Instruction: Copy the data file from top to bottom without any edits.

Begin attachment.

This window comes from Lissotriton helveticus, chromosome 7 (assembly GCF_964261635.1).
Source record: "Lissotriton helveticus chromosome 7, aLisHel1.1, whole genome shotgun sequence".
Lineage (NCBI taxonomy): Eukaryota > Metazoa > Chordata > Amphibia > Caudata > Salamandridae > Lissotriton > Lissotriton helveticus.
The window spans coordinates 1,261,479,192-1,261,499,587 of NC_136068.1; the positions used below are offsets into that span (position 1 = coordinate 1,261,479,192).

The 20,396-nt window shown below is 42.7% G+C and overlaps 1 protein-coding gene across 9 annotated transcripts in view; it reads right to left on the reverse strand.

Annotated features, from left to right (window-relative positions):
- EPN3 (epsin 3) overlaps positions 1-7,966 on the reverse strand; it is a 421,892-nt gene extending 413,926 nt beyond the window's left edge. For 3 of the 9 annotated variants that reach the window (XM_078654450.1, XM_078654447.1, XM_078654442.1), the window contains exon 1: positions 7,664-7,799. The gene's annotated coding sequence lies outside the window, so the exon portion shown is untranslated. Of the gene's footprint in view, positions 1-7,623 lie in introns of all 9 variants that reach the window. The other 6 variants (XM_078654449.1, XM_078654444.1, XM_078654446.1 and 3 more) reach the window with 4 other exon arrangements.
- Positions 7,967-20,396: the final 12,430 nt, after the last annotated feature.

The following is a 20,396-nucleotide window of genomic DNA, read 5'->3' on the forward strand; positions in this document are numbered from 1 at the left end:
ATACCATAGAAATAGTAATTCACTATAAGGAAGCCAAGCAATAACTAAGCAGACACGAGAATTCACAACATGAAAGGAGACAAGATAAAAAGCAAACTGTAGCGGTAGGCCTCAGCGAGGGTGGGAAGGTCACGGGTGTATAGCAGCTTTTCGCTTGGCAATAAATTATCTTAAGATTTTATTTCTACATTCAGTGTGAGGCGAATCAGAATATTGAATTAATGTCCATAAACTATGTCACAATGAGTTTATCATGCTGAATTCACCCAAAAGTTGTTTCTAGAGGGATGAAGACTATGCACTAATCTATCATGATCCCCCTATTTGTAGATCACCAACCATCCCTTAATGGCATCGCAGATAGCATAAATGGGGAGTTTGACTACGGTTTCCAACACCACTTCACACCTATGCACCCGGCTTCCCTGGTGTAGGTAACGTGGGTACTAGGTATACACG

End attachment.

This window comes from Lissotriton helveticus, chromosome 7 (assembly GCF_964261635.1).
Source record: "Lissotriton helveticus chromosome 7, aLisHel1.1, whole genome shotgun sequence".
Lineage (NCBI taxonomy): Eukaryota > Metazoa > Chordata > Amphibia > Caudata > Salamandridae > Lissotriton > Lissotriton helveticus.
The window spans coordinates 1,261,479,192-1,261,499,587 of NC_136068.1; the positions used below are offsets into that span (position 1 = coordinate 1,261,479,192).

The 20,396-nt window shown below is 42.7% G+C and overlaps 1 protein-coding gene across 9 annotated transcripts in view; it reads right to left on the reverse strand.

Annotated features, from left to right (window-relative positions):
- EPN3 (epsin 3) overlaps positions 1-7,966 on the reverse strand; it is a 421,892-nt gene extending 413,926 nt beyond the window's left edge. For 3 of the 9 annotated variants that reach the window (XM_078654450.1, XM_078654447.1, XM_078654442.1), the window contains exon 1: positions 7,664-7,799. The gene's annotated coding sequence lies outside the window, so the exon portion shown is untranslated. Of the gene's footprint in view, positions 1-7,623 lie in introns of all 9 variants that reach the window. The other 6 variants (XM_078654449.1, XM_078654444.1, XM_078654446.1 and 3 more) reach the window with 4 other exon arrangements.
- Positions 7,967-20,396: the final 12,430 nt, after the last annotated feature.

The following is a 20,396-nucleotide window of genomic DNA, read 5'->3' on the forward strand; positions in this document are numbered from 1 at the left end:
ATACCATAGAAATAGTAATTCACTATAAGGAAGCCAAGCAATAACTAAGCAGACACGAGAATTCACAACATGAAAGGAGACAAGATAAAAAGCAAACTGTAGCGGTAGGCCTCAGCGAGGGTGGGAAGGTCACGGGTGTATAGCAGCTTTTCGCTTGGCAATAAATTATCTTAAGATTTTATTTCTACATTCAGTGTGAGGCGAATCAGAATATTGAATTAATGTCCATAAACTATGTCACAATGAGTTTATCATGCTGAATTCACCCAAAAGTTGTTTCTAGAGGGATGAAGACTATGCACTAATCTATCATGATCCCCCTATTTGTAGATCACCAACCATCCCTTAATGGCATCGCAGATAGCATAAATGGGGAGTTTGACTACGGTTTCCAACACCACTTCACACCTATGCACCCGGCTTCCCTGGTGTAGGTAACGTGGGTACTAGGTATACACG